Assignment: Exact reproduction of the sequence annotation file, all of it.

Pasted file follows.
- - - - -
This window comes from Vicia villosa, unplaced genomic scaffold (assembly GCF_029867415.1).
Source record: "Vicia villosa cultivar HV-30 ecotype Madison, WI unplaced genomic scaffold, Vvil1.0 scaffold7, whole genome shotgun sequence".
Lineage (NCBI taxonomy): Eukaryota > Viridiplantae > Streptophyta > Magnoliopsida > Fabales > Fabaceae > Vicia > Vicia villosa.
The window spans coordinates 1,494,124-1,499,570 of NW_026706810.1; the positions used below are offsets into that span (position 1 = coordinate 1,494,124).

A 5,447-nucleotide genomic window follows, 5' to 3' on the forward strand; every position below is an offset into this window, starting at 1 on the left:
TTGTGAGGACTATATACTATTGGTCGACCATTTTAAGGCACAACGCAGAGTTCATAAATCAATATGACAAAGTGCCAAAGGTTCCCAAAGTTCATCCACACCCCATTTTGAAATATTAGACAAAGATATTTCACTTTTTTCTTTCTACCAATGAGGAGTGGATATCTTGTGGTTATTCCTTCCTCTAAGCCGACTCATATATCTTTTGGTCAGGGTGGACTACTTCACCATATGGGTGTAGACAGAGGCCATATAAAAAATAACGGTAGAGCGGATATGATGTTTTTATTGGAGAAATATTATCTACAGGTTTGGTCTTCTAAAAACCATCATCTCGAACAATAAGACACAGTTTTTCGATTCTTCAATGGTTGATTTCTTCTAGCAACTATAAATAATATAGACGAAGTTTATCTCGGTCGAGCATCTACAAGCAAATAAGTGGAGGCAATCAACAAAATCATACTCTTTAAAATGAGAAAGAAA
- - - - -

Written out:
This window comes from Vicia villosa, unplaced genomic scaffold (assembly GCF_029867415.1).
Source record: "Vicia villosa cultivar HV-30 ecotype Madison, WI unplaced genomic scaffold, Vvil1.0 scaffold7, whole genome shotgun sequence".
Lineage (NCBI taxonomy): Eukaryota > Viridiplantae > Streptophyta > Magnoliopsida > Fabales > Fabaceae > Vicia > Vicia villosa.
The window spans coordinates 1,494,124-1,499,570 of NW_026706810.1; the positions used below are offsets into that span (position 1 = coordinate 1,494,124).

A 5,447-nucleotide genomic window follows, 5' to 3' on the forward strand; every position below is an offset into this window, starting at 1 on the left:
TTGTGAGGACTATATACTATTGGTCGACCATTTTAAGGCACAACGCAGAGTTCATAAATCAATATGACAAAGTGCCAAAGGTTCCCAAAGTTCATCCACACCCCATTTTGAAATATTAGACAAAGATATTTCACTTTTTTCTTTCTACCAATGAGGAGTGGATATCTTGTGGTTATTCCTTCCTCTAAGCCGACTCATATATCTTTTGGTCAGGGTGGACTACTTCACCATATGGGTGTAGACAGAGGCCATATAAAAAATAACGGTAGAGCGGATATGATGTTTTTATTGGAGAAATATTATCTACAGGTTTGGTCTTCTAAAAACCATCATCTCGAACAATAAGACACAGTTTTTCGATTCTTCAATGGTTGATTTCTTCTAGCAACTATAAATAATATAGACGAAGTTTATCTCGGTCGAGCATCTACAAGCAAATAAGTGGAGGCAATCAACAAAATCATACTCTTTAAAATGAGAAAGAAA